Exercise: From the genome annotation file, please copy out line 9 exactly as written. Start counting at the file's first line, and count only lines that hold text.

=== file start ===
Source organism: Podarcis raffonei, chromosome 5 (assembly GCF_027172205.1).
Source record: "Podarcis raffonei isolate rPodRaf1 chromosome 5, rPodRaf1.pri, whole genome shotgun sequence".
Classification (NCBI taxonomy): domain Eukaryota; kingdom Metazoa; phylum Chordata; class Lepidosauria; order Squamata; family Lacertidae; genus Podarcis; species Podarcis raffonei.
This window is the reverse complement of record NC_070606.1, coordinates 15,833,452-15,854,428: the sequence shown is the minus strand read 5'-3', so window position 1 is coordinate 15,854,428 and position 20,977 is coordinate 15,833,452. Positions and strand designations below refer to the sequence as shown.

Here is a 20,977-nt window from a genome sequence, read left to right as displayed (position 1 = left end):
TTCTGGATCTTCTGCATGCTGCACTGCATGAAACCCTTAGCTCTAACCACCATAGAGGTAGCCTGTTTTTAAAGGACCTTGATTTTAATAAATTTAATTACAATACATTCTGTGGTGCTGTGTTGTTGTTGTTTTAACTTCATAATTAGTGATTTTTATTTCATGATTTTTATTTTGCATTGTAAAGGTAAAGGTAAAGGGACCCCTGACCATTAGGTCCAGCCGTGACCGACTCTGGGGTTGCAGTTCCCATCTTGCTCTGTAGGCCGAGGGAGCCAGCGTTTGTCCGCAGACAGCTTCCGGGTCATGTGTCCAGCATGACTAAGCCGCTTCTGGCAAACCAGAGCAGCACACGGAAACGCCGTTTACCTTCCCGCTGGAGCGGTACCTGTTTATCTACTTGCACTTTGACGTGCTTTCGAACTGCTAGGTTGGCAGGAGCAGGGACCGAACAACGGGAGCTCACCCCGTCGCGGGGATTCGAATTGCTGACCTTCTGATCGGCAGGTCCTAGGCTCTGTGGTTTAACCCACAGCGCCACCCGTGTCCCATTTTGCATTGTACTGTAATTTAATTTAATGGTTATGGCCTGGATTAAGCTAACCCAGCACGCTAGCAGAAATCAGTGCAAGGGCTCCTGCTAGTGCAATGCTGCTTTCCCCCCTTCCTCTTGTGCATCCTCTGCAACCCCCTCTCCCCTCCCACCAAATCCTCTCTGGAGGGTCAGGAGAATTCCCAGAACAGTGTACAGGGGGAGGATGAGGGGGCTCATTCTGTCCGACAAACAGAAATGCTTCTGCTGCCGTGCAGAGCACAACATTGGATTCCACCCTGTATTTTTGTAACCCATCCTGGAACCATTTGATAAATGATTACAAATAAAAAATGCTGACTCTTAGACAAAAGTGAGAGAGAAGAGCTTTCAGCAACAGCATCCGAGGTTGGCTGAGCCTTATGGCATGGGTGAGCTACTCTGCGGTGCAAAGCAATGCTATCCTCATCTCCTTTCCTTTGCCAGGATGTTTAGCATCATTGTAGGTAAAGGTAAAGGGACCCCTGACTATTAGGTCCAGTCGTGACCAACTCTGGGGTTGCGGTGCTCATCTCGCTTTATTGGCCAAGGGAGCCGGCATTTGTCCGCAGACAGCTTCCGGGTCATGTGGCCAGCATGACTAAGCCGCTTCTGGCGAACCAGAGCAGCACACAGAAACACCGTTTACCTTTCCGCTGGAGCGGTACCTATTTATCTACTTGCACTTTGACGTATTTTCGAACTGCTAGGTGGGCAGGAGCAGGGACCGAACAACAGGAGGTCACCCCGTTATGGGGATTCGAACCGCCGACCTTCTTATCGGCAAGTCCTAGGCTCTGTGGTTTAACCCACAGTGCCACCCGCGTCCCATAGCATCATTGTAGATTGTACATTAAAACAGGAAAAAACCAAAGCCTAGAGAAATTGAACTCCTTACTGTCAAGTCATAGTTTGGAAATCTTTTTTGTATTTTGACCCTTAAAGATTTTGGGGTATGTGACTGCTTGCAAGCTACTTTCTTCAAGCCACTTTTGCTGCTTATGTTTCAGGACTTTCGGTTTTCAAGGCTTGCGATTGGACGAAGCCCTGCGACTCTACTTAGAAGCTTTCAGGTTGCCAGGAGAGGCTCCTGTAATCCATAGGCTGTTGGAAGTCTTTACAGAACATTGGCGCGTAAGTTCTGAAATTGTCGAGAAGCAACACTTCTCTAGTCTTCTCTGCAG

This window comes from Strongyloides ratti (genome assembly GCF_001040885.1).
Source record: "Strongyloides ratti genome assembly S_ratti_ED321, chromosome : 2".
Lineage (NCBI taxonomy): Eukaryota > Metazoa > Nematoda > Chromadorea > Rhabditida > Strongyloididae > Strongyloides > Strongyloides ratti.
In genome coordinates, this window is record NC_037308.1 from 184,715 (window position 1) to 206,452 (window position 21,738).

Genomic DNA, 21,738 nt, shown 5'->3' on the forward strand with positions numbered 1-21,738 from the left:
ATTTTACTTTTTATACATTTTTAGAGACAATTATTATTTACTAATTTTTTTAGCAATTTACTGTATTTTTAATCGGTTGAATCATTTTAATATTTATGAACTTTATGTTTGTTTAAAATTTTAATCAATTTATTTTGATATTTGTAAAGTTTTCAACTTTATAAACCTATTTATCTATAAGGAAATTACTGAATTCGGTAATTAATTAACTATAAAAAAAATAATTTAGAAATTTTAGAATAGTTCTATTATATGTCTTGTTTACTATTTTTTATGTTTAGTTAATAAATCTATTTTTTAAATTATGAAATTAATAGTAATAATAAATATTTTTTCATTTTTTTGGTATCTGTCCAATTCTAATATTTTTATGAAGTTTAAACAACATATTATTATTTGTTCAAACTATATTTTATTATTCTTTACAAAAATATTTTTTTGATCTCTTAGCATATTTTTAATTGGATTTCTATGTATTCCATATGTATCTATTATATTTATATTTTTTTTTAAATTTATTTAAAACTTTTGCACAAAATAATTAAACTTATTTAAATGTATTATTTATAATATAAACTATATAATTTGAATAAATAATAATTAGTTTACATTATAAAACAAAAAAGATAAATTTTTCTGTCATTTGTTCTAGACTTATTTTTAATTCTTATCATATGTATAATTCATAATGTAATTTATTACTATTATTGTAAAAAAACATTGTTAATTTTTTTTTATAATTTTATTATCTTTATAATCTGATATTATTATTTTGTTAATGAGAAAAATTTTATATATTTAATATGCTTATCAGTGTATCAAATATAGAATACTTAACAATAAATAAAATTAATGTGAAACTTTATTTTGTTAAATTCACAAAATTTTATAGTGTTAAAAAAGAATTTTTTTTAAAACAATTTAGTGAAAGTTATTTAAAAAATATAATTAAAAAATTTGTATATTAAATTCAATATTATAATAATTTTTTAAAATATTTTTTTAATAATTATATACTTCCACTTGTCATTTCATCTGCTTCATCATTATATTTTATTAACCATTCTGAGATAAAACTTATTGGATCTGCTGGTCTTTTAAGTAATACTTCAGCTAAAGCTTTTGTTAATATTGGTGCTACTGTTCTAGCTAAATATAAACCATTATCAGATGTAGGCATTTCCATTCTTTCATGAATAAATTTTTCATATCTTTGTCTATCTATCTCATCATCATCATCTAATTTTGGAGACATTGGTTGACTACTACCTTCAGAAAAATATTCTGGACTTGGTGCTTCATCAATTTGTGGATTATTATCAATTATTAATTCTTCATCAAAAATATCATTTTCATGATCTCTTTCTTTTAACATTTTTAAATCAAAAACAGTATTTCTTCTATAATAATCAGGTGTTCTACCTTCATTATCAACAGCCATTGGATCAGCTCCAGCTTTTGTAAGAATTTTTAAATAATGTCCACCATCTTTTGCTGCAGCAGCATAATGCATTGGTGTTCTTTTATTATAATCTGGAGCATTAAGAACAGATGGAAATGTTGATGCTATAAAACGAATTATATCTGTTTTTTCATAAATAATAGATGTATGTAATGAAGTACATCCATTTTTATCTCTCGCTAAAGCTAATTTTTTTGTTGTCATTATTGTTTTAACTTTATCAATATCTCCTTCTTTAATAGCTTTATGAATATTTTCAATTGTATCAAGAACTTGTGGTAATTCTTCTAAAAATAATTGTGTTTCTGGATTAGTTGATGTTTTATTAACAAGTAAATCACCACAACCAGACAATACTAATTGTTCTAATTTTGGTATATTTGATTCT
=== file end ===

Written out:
Lineage (NCBI taxonomy): Eukaryota > Metazoa > Nematoda > Chromadorea > Rhabditida > Strongyloididae > Strongyloides > Strongyloides ratti.